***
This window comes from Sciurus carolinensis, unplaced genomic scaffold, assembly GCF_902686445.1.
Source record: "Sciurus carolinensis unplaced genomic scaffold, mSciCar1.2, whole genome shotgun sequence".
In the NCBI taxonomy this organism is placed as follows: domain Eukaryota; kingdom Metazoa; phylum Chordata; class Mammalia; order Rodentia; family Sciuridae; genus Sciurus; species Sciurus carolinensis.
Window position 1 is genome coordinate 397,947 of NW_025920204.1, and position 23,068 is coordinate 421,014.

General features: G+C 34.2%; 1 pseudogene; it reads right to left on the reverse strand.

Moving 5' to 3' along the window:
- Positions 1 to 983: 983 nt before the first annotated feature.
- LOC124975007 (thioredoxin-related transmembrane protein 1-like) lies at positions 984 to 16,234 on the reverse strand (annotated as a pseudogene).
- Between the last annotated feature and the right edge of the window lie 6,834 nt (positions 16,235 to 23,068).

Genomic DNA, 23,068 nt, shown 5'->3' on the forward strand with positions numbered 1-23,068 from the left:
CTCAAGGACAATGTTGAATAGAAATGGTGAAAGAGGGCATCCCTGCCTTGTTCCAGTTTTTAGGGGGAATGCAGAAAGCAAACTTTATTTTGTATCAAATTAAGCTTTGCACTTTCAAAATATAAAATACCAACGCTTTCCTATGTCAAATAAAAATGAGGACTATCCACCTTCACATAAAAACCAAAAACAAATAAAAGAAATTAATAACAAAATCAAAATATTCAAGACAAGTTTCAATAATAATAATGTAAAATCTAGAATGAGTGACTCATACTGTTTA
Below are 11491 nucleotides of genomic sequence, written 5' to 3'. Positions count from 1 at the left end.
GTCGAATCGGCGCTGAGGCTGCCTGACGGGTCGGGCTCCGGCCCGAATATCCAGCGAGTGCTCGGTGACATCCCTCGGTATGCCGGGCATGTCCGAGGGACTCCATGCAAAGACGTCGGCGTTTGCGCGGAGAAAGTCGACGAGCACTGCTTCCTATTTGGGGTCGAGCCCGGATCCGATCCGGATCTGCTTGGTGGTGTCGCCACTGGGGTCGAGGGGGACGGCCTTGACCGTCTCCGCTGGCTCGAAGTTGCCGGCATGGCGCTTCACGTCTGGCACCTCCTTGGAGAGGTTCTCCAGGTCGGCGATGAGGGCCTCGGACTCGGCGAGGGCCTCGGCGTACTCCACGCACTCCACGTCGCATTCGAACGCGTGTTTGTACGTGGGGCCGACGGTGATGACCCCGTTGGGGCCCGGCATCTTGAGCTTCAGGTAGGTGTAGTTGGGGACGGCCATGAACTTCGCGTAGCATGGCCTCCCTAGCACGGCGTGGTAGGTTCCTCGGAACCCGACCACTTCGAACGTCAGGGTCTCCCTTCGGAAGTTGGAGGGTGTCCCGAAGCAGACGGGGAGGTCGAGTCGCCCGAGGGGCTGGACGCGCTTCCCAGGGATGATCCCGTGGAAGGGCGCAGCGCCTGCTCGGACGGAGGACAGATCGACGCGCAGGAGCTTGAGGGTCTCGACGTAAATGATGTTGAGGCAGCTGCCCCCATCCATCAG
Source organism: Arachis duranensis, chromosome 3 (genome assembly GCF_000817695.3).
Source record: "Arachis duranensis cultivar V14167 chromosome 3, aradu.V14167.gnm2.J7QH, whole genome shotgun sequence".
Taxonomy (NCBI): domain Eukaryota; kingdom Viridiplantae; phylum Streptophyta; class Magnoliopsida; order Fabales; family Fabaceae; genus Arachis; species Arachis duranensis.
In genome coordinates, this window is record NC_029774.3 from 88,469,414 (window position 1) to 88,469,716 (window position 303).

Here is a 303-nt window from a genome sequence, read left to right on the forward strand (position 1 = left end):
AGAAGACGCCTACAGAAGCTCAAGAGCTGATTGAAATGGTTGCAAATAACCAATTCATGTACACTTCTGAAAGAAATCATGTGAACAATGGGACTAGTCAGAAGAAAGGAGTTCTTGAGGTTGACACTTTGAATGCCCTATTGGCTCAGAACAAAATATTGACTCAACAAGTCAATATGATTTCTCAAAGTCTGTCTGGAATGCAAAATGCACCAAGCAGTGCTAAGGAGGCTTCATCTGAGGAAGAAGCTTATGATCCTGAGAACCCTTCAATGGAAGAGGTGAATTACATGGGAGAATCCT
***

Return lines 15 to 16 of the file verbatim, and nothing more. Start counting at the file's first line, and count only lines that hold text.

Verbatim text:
Source record: "Arachis duranensis cultivar V14167 chromosome 3, aradu.V14167.gnm2.J7QH, whole genome shotgun sequence".
Taxonomy (NCBI): domain Eukaryota; kingdom Viridiplantae; phylum Streptophyta; class Magnoliopsida; order Fabales; family Fabaceae; genus Arachis; species Arachis duranensis.